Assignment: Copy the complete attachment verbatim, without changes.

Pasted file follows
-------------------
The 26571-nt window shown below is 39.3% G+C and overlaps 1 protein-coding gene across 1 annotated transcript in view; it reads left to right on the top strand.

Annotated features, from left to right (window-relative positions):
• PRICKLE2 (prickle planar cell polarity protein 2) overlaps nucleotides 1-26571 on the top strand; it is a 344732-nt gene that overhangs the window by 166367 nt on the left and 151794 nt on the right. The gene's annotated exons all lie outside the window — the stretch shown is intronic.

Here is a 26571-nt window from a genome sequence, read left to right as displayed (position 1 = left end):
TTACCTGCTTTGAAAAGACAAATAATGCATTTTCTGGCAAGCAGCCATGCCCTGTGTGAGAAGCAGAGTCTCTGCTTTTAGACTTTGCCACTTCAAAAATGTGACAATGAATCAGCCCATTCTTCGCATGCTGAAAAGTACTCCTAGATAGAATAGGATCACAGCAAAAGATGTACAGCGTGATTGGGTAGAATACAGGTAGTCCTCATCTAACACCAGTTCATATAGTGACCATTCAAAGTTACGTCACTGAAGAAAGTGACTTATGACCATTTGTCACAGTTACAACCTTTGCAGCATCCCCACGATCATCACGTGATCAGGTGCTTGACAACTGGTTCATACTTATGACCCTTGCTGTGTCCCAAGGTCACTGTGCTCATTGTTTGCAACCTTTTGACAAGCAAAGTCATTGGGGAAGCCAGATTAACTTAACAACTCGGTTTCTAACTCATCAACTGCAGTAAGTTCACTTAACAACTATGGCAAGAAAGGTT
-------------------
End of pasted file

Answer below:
The 26571-nt window shown below is 39.3% G+C and overlaps 1 protein-coding gene across 1 annotated transcript in view; it reads left to right on the top strand.

Annotated features, from left to right (window-relative positions):
• PRICKLE2 (prickle planar cell polarity protein 2) overlaps nucleotides 1-26571 on the top strand; it is a 344732-nt gene that overhangs the window by 166367 nt on the left and 151794 nt on the right. The gene's annotated exons all lie outside the window — the stretch shown is intronic.

Here is a 26571-nt window from a genome sequence, read left to right as displayed (position 1 = left end):
TTACCTGCTTTGAAAAGACAAATAATGCATTTTCTGGCAAGCAGCCATGCCCTGTGTGAGAAGCAGAGTCTCTGCTTTTAGACTTTGCCACTTCAAAAATGTGACAATGAATCAGCCCATTCTTCGCATGCTGAAAAGTACTCCTAGATAGAATAGGATCACAGCAAAAGATGTACAGCGTGATTGGGTAGAATACAGGTAGTCCTCATCTAACACCAGTTCATATAGTGACCATTCAAAGTTACGTCACTGAAGAAAGTGACTTATGACCATTTGTCACAGTTACAACCTTTGCAGCATCCCCACGATCATCACGTGATCAGGTGCTTGACAACTGGTTCATACTTATGACCCTTGCTGTGTCCCAAGGTCACTGTGCTCATTGTTTGCAACCTTTTGACAAGCAAAGTCATTGGGGAAGCCAGATTAACTTAACAACTCGGTTTCTAACTCATCAACTGCAGTAAGTTCACTTAACAACTATGGCAAGAAAGGTT